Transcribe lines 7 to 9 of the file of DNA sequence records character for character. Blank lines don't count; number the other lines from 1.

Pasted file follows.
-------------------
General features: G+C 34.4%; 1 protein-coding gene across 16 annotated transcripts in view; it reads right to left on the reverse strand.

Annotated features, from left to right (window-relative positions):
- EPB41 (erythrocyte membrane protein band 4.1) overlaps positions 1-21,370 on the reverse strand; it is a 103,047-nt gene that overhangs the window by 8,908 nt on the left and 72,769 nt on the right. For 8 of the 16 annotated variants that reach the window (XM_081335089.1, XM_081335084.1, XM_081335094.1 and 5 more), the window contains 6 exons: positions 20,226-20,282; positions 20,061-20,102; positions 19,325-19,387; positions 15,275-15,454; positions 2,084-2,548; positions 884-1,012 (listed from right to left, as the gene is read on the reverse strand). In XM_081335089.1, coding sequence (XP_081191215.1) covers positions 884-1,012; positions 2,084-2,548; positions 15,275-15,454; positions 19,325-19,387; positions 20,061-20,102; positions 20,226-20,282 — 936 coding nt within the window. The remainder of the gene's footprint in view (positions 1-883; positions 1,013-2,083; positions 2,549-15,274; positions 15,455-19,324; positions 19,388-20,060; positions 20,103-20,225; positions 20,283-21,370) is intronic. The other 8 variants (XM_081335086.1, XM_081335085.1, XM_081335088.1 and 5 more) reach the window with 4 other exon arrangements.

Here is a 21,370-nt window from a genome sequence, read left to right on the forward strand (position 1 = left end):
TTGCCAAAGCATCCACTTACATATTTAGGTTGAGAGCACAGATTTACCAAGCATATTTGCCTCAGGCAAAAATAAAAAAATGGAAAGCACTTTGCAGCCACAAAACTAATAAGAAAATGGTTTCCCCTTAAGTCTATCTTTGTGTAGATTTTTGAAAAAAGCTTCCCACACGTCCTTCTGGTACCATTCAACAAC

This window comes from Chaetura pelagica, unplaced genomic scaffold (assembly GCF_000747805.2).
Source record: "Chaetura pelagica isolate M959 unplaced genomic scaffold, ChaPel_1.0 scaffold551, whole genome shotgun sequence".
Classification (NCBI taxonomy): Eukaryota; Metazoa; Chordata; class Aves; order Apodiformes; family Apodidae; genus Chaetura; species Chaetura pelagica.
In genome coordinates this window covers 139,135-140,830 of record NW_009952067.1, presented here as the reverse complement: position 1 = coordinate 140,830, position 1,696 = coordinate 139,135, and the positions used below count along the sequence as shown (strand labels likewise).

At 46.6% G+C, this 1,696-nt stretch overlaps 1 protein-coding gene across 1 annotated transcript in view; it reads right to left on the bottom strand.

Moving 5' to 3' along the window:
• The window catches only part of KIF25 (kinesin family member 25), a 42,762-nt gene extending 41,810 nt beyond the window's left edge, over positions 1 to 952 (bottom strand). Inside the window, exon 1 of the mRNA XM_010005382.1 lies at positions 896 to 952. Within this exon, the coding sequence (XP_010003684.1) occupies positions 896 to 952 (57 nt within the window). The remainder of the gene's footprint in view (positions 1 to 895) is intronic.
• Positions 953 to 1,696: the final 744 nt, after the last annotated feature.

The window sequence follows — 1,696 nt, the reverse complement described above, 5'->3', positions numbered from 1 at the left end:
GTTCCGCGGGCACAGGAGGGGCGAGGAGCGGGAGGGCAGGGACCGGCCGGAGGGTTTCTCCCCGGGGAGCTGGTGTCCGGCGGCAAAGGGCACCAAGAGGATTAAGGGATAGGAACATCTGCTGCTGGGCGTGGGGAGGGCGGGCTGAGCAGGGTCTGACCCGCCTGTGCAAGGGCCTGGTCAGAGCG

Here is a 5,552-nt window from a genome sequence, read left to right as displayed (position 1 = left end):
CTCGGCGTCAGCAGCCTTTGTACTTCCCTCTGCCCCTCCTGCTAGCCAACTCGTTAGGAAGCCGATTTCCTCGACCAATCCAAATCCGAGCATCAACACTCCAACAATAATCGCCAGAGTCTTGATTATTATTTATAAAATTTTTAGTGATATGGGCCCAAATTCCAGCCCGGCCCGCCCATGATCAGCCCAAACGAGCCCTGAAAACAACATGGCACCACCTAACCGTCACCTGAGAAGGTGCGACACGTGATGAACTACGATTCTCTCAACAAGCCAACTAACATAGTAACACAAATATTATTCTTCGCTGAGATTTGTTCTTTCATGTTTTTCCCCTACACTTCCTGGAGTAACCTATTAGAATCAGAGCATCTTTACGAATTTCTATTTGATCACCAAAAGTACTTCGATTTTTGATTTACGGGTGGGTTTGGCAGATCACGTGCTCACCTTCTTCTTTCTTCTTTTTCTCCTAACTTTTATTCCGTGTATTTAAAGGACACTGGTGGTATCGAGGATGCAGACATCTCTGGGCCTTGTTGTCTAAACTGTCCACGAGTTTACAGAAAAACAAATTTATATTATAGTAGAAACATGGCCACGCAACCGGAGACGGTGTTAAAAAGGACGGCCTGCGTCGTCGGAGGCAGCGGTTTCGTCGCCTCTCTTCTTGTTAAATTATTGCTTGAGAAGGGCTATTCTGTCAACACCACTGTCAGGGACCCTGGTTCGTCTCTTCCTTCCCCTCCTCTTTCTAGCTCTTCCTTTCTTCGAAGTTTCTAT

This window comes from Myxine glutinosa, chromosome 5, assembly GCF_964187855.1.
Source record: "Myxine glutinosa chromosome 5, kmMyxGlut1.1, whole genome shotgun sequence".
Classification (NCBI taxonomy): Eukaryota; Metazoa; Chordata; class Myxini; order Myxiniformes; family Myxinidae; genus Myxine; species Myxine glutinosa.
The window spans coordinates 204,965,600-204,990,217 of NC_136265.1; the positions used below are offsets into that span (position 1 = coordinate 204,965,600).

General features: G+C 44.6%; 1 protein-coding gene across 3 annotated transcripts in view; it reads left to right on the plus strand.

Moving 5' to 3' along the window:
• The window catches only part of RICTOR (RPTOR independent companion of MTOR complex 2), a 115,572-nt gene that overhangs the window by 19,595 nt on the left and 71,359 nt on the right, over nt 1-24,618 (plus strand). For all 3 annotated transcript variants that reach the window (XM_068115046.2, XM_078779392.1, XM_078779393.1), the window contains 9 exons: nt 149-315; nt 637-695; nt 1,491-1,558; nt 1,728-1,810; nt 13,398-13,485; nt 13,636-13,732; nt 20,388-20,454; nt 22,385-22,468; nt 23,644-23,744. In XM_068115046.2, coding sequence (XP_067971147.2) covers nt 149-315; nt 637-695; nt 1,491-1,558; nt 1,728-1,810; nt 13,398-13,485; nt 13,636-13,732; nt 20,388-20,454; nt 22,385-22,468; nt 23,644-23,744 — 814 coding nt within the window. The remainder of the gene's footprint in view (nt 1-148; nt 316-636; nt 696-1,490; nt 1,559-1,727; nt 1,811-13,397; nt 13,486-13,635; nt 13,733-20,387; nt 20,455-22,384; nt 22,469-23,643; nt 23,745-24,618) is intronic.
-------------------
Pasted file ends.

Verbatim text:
Source record: "Chaetura pelagica isolate M959 unplaced genomic scaffold, ChaPel_1.0 scaffold551, whole genome shotgun sequence".
Classification (NCBI taxonomy): Eukaryota; Metazoa; Chordata; class Aves; order Apodiformes; family Apodidae; genus Chaetura; species Chaetura pelagica.
In genome coordinates this window covers 139,135-140,830 of record NW_009952067.1, presented here as the reverse complement: position 1 = coordinate 140,830, position 1,696 = coordinate 139,135, and the positions used below count along the sequence as shown (strand labels likewise).